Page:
L6: Please Check my SEPP InformationI do not recommend to my clients for them to take annual or semi-annual distributions. I believe it is too difficult for people to have the self-discipline to not spend it and run out of money before the next large distribution.
I believe that monthly or quarterly distributions are easier to handle.
We always recomend that distributions be made by the 15th of any month, especially Dec, so that you can correct any missing or over payment. Payments around 12/27 could easily be delayed into January, and bust a plan with a Dec automatic distribution. Otherwise, there should “never” be a problem.2014-03-06 19:16, By: dlzallestaxes, IP: []

L7: Please Check my SEPP InformationI understand your concern about annual (lump) distribution but that’s not a concern for me. It would go to a separate account and I “pay” myself twice a month from that separate account. I’ve been doing that successfully for three years so I’m able to deal with the lump sums that come into that account when I sell stock or have other large transfers.
However, the quarterly distributions are sounding more appealing and maybe I should make an effort to move it to the middle of the month. If I understand the quarterly distribution method correctly I’d simply have to withdraw 4 X 5 = 20 quarterly distributions and make sure I don’t stop the SEPP too soon. An extra quarter or two would not hurt. Is that correct?2014-03-06 21:10, By: FIREdn2011, IP: []

L8: Please Check my SEPP InformationYes. Annual Amount/4 = Quarterly amount. It does not matter what months you take the distributions, so long as you do not take more than the annual amount in any calendar year.2014-03-06 23:12, By: dlzallestaxes, IP: []

L9: Please Check my SEPP InformationNote that you do NOT have to take any distribution in 2019 as you will already have taken 5 full annual distributions. Now if you enter 2019 and need funds badly and cannot wait until just after the plan ends, taking a 2019 distribution of the full annual amount will not bust the plan.2014-03-06 23:21, By: Alan S, IP: []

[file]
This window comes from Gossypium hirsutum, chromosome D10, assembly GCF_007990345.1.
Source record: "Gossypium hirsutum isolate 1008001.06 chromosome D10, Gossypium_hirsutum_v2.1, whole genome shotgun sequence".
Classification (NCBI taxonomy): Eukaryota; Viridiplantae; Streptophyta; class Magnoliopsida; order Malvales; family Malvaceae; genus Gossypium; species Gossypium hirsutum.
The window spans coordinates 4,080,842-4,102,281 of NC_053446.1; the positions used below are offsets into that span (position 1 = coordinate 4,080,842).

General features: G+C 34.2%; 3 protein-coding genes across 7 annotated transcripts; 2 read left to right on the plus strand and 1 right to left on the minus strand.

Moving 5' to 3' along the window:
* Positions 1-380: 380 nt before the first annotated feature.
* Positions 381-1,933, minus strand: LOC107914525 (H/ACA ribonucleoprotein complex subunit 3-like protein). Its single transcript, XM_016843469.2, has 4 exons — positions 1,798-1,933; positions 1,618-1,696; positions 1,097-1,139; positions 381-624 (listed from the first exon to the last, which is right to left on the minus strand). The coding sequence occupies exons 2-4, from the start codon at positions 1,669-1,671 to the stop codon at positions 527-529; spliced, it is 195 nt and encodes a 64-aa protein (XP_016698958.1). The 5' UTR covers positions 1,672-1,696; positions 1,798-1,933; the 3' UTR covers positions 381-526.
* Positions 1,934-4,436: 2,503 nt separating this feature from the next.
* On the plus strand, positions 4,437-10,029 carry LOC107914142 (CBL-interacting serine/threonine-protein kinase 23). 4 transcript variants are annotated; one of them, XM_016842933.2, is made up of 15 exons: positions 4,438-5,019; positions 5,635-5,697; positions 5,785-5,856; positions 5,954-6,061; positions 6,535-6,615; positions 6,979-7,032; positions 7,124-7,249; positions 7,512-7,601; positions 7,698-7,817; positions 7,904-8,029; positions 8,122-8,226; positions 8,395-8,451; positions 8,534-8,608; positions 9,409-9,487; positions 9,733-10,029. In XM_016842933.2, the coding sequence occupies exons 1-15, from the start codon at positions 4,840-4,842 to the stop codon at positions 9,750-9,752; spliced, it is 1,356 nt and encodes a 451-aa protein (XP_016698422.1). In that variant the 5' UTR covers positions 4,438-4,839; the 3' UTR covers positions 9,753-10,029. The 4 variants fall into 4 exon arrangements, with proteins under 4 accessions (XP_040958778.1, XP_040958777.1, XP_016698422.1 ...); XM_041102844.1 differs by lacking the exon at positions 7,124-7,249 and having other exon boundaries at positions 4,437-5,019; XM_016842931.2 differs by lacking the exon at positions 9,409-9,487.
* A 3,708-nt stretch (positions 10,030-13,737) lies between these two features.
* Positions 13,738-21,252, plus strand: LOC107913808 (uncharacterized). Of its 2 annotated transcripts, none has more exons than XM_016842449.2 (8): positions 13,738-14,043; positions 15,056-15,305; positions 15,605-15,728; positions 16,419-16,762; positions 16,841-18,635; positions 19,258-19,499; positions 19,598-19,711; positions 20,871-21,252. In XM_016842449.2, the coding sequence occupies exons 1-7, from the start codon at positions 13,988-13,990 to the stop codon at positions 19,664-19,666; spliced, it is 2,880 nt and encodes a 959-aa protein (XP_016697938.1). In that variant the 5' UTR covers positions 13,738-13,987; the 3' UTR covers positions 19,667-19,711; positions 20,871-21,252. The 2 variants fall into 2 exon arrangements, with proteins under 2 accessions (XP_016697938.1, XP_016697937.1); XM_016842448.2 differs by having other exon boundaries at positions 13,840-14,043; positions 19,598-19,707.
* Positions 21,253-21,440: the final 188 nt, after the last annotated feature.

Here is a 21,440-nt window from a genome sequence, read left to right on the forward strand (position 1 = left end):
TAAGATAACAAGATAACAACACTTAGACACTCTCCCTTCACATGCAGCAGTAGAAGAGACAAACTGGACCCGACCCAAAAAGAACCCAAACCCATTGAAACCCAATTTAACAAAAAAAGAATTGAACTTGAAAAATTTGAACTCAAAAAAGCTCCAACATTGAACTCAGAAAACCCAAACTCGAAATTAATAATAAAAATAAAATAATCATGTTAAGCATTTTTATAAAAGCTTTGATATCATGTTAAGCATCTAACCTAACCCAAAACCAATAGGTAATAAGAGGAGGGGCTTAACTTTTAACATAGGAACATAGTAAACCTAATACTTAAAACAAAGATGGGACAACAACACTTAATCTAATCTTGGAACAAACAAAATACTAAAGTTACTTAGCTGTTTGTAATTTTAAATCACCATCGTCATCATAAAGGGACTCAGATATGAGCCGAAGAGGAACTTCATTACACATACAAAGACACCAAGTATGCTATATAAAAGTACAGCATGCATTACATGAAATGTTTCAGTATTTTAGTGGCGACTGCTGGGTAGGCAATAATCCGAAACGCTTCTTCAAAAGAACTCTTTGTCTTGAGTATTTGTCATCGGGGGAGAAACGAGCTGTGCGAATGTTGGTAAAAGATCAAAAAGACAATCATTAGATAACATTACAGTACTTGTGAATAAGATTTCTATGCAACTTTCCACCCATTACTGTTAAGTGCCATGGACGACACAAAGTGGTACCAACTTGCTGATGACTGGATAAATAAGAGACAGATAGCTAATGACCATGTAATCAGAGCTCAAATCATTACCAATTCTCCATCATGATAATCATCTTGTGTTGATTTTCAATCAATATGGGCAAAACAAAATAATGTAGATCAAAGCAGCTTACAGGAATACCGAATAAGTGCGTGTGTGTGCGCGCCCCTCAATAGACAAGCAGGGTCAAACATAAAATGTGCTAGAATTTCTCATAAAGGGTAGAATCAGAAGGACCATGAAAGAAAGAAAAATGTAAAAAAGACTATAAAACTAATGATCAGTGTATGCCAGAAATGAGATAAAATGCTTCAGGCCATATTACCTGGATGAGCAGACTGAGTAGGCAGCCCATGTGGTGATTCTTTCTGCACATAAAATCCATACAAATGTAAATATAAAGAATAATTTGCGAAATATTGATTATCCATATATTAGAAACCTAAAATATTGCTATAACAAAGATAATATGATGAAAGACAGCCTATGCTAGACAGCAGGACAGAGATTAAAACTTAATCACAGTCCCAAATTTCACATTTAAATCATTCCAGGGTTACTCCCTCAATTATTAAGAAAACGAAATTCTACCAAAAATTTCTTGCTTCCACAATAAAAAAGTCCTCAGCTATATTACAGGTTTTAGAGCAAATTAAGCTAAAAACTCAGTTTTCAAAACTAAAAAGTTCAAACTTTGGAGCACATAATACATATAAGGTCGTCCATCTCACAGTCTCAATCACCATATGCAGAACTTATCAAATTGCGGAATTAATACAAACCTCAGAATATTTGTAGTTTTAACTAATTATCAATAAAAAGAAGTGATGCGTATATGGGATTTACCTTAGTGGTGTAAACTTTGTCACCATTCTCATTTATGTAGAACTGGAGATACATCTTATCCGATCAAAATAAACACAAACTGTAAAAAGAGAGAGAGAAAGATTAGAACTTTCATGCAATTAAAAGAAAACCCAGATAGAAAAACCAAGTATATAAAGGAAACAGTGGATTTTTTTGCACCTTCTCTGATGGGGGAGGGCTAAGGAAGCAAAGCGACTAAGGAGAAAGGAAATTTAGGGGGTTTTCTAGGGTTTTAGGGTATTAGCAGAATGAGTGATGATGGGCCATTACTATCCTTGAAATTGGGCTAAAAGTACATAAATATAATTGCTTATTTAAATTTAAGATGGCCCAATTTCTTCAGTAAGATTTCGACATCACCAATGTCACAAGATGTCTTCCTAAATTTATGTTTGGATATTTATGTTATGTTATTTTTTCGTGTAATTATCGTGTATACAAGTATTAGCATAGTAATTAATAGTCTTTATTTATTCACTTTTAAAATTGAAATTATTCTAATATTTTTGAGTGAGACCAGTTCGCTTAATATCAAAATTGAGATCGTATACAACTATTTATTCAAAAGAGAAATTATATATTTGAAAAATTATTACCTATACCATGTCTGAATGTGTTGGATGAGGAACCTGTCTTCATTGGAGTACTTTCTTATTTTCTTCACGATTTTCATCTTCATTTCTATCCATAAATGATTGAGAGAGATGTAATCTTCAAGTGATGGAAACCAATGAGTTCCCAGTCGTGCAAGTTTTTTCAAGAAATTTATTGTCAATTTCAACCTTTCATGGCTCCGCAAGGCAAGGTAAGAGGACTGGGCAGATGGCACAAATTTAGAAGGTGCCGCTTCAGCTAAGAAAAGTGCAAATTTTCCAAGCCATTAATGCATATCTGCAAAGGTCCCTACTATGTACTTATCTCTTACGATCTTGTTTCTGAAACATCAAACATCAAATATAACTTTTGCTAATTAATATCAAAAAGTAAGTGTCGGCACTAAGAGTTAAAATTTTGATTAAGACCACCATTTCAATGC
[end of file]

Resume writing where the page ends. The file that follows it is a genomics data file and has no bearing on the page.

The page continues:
L10: Please Check my SEPP InformationIf you’re not going to use the full amount in the plan you should transfer into another account. This way should extra money be needed it could be taken without busting the original SEPP.
Because he has a 5 year plan if he takes a full distribution this year he cannot take a distribution in 2019 until after the expiration date. Correct?2014-03-07 01:24, By: Scott, IP: []

L11: Please Check my SEPP InformationYou are correct.
This was discussed previously – I’m in a 5 year plan and took a full distribution my first year. Taking anything after 12/31/2018 and before03/27/2019 will bust the plan. He will have taken 60 months of distributions by Dec. 2018.
If he thinks that he might need the money more in 2019 than he does now, I would suggest he not take the full distribution in 2014.
2014-03-07 02:16, By: Red Baron, IP: []

L2: Please Check my SEPP InformationI’ve learned quite a bit from your responses and still have some questions. Here’s my latest information
DOB 5/4/1959
I plan to use the ammortization method with single life expectancy